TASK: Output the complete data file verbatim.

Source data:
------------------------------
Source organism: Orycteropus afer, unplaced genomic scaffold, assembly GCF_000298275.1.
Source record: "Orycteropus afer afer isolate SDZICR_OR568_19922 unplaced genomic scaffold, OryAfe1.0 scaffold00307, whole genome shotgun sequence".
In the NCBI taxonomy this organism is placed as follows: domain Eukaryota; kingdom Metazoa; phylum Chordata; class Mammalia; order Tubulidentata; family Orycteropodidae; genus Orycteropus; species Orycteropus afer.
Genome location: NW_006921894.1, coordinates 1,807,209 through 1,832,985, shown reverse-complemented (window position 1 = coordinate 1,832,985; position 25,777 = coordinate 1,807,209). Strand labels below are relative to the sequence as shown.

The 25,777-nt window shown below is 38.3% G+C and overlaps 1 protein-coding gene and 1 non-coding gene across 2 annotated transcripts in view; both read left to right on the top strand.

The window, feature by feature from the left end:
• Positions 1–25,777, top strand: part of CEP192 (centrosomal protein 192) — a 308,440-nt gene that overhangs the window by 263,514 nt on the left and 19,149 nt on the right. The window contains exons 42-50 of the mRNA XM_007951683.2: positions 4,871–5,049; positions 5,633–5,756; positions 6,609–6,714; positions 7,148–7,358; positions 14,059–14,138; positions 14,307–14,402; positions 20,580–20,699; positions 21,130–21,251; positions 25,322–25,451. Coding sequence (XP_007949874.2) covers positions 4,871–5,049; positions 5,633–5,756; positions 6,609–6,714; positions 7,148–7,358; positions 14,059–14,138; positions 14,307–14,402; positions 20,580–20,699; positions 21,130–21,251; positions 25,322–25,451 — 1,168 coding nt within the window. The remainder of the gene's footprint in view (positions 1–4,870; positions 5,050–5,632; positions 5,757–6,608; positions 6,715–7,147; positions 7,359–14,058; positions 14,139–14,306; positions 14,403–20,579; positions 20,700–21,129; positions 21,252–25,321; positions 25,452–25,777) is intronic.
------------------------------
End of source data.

Source organism: Orycteropus afer, unplaced genomic scaffold, assembly GCF_000298275.1.
Source record: "Orycteropus afer afer isolate SDZICR_OR568_19922 unplaced genomic scaffold, OryAfe1.0 scaffold00307, whole genome shotgun sequence".
In the NCBI taxonomy this organism is placed as follows: domain Eukaryota; kingdom Metazoa; phylum Chordata; class Mammalia; order Tubulidentata; family Orycteropodidae; genus Orycteropus; species Orycteropus afer.
Genome location: NW_006921894.1, coordinates 1,807,209 through 1,832,985, shown reverse-complemented (window position 1 = coordinate 1,832,985; position 25,777 = coordinate 1,807,209). Strand labels below are relative to the sequence as shown.

The 25,777-nt window shown below is 38.3% G+C and overlaps 1 protein-coding gene and 1 non-coding gene across 2 annotated transcripts in view; both read left to right on the top strand.

The window, feature by feature from the left end:
• Positions 1–25,777, top strand: part of CEP192 (centrosomal protein 192) — a 308,440-nt gene that overhangs the window by 263,514 nt on the left and 19,149 nt on the right. The window contains exons 42-50 of the mRNA XM_007951683.2: positions 4,871–5,049; positions 5,633–5,756; positions 6,609–6,714; positions 7,148–7,358; positions 14,059–14,138; positions 14,307–14,402; positions 20,580–20,699; positions 21,130–21,251; positions 25,322–25,451. Coding sequence (XP_007949874.2) covers positions 4,871–5,049; positions 5,633–5,756; positions 6,609–6,714; positions 7,148–7,358; positions 14,059–14,138; positions 14,307–14,402; positions 20,580–20,699; positions 21,130–21,251; positions 25,322–25,451 — 1,168 coding nt within the window. The remainder of the gene's footprint in view (positions 1–4,870; positions 5,050–5,632; positions 5,757–6,608; positions 6,715–7,147; positions 7,359–14,058; positions 14,139–14,306; positions 14,403–20,579; positions 20,700–21,129; positions 21,252–25,321; positions 25,452–25,777) is intronic.